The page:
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Wednesday, May 22, 2024

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Arts + CultureA crackling evening of AGITPROP!

A crackling evening of AGITPROP!

Roxie triple feature brings back two groundbreaking movies and a television episode that still hold power, Wed/26.

SCREEN GRABS The National Endowment for the Arts and PBS seem headed for budgetary doom under President Trump, although not because they’re costly and expendable—together they comprise a mere drop in the bucket of the annual Federal budget. Instead, the real reason is that these oft-threatened institutions reflect the fact that non-commercial creative artists are often a critical thorn (however small) in the side of conservatives, and this is a regime unusually blatant in its belief that news media, entertainment, and art should tow its own official political line. This is a POTUS who often seems barely aware of pressing national and international issues, yet is acutely attuned to how Saturday Night Live just satirized him.

Such conflicts were rarer in the “classic” era of Hollywood entertainment, which for our purposes here we’ll define as anytime before censorship laws began to collapse amidst wider societal changes in the mid/late 1960s. With no ratings system in place on the big screen (let alone the small one) during that period, movies had to possess a certain “one size fits all” inoffensiveness that wouldn’t traumatize children or alarm moralists. Hence not only nudity, cursing and other breaches of standard decorum were generally off-limits, but also overt political commentary that might alienate large sections of the mass audience.

However, this last stricture was one occasionally if cautiously trespassed over the decades by filmmakers eager to have their work sport some actual social relevance. This Wednesday, the Roxie and Midcentury Productions present “AGITPROP! An Evening of Mid-Century Social Justice,” a three-part evening that showcases the Hollywood of 55 to 70 years ago as it explored social justice issues. The program encompasses one famous film noir, one long-forgotten “B” flick, and one once-hotly-controversial episode from a vintage TV series. 

For all the sacrifice it demanded, World War II also widened the horizons of many Americans, making them feel more a part of hitherto unfamiliar cultures both at home and abroad. Just as the horrors witnessed in that conflict surely influenced the rise of the post-war noir genre, with its violence and cynicism, a parallel new awareness of tolerance and injustice found expression in several films of the era touching on hitherto unmentionable social issues. Racism was one obvious subject overdue for screen portrayal, with the status of African-Americans before the Civil Rights Movement depicted in acclaimed features like Intruder in the Dust and Pinky (both from 1949).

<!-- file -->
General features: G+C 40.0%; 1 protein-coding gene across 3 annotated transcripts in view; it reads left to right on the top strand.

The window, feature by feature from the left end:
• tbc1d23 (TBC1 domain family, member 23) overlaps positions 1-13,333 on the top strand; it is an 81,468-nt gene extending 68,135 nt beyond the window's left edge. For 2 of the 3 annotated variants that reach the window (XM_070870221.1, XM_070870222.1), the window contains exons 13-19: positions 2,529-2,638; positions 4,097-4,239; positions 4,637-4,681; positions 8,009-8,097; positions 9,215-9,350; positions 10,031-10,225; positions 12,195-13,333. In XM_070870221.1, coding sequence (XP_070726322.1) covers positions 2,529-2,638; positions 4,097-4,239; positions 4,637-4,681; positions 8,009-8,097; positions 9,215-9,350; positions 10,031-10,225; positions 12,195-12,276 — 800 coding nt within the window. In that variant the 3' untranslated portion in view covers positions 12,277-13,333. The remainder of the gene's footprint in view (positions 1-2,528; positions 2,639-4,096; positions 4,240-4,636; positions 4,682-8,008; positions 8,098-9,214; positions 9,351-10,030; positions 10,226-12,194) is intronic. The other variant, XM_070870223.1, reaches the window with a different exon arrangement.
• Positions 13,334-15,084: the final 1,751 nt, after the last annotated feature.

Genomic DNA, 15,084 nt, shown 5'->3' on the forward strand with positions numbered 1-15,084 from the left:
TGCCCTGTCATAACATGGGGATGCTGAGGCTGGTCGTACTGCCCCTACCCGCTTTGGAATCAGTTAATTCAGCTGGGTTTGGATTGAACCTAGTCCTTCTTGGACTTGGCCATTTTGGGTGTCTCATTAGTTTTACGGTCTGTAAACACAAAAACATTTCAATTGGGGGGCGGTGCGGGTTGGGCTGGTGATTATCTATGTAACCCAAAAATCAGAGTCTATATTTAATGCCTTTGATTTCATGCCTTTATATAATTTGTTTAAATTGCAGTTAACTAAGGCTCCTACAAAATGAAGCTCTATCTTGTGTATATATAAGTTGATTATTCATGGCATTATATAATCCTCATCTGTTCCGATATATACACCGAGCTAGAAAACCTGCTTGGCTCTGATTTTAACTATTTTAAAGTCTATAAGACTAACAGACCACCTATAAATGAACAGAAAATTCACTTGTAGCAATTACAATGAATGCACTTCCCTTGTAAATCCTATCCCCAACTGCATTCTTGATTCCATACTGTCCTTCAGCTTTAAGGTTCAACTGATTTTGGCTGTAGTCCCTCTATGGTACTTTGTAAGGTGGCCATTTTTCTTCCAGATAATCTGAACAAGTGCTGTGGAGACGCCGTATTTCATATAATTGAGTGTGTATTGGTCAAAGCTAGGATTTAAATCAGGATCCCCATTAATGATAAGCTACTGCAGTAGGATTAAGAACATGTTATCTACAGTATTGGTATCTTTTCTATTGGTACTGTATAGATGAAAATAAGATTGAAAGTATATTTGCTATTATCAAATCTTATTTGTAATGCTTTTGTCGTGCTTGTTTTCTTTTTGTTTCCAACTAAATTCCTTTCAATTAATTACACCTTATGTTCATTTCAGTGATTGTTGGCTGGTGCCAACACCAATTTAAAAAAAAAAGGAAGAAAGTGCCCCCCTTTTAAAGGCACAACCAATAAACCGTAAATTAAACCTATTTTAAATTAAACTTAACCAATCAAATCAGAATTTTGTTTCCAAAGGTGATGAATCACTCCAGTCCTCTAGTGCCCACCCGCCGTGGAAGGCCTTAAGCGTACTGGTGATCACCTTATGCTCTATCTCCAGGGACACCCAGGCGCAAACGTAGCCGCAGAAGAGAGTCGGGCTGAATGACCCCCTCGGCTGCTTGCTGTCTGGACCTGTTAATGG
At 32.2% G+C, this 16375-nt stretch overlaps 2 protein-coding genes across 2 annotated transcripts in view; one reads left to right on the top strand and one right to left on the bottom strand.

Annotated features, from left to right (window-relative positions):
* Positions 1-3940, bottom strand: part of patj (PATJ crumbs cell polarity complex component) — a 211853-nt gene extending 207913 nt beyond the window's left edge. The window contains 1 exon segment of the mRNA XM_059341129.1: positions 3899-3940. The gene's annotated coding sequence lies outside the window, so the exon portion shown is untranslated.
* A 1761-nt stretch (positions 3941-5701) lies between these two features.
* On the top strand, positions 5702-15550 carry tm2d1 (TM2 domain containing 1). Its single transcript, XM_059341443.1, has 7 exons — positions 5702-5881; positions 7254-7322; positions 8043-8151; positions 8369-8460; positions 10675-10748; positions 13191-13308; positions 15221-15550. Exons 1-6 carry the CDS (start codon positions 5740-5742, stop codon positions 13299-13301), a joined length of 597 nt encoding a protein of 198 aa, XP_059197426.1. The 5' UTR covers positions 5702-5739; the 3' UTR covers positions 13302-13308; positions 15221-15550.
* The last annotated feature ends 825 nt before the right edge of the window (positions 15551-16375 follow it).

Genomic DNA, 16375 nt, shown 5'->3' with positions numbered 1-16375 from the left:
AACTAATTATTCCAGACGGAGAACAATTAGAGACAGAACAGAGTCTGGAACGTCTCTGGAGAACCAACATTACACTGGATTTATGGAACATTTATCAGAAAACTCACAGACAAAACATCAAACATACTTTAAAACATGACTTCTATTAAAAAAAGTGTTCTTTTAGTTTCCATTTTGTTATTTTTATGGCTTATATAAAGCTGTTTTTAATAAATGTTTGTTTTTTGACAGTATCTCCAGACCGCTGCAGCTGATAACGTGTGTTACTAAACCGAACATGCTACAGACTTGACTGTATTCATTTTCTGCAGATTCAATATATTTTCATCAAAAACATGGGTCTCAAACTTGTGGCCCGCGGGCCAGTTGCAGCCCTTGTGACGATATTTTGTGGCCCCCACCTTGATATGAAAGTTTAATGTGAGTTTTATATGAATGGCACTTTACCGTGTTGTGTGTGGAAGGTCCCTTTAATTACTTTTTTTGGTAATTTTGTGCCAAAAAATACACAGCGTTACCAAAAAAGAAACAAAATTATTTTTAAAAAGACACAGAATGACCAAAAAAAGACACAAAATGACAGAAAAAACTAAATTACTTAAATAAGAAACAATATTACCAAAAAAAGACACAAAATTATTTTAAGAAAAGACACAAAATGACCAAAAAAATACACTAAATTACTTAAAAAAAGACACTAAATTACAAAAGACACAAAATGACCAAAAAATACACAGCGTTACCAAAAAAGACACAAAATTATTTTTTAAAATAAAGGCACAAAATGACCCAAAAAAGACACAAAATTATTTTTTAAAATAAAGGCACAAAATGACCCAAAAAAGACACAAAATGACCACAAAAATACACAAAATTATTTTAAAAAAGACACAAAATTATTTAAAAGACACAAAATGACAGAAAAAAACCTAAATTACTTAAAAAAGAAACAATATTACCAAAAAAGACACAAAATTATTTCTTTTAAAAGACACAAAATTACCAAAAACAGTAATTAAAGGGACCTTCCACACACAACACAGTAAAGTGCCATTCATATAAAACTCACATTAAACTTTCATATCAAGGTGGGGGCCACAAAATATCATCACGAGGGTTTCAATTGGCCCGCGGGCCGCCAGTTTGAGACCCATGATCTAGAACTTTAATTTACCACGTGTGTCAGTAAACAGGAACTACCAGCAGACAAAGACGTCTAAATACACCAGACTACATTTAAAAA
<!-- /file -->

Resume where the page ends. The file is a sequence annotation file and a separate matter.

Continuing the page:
Despite the prominence of Jewish executives and talent in the industry, anti-Semitism was rarely acknowledged onscreen until two high-profile 1947 releases. One, Elia Kazan’s Gentleman’s Agreement, got eight Oscar nominations and won three (including Best Picture); the other got six nominations, winning none. Yet today the first film looks like earnestly dated do-good-erism, while Edward Dmytryk’s Crossfire still crackles with atmosphere and tension, thanks largely to its couching the “message” in a noirish crime thriller. Its almost Rashomon-like plot has to do with the investigation of a police detective (Robert Young) into the murder of one decommissioned soldier (Sam Levene) last seen in the company of several others. All parties offer their differing recollections (and/or lies) on what really happened.

The strikingly directed and shot (by J. Roy Hunt) RKO feature provided a big leg-up to several rising young actors, including Robert Mitchum, Gloria Grahame and Robert Ryan—the latter so memorably loathsome in his role that he eventually blamed it for years of villainous typecasting. But despite its eventual great success, the movie’s subject matter was considered so “risky” that the studio had to be arm-twisted into making it, agreeing only on condition of a notably tight budget and shooting schedule. The original trailer consists entirely of RKO congratulating itself for being so “daring”: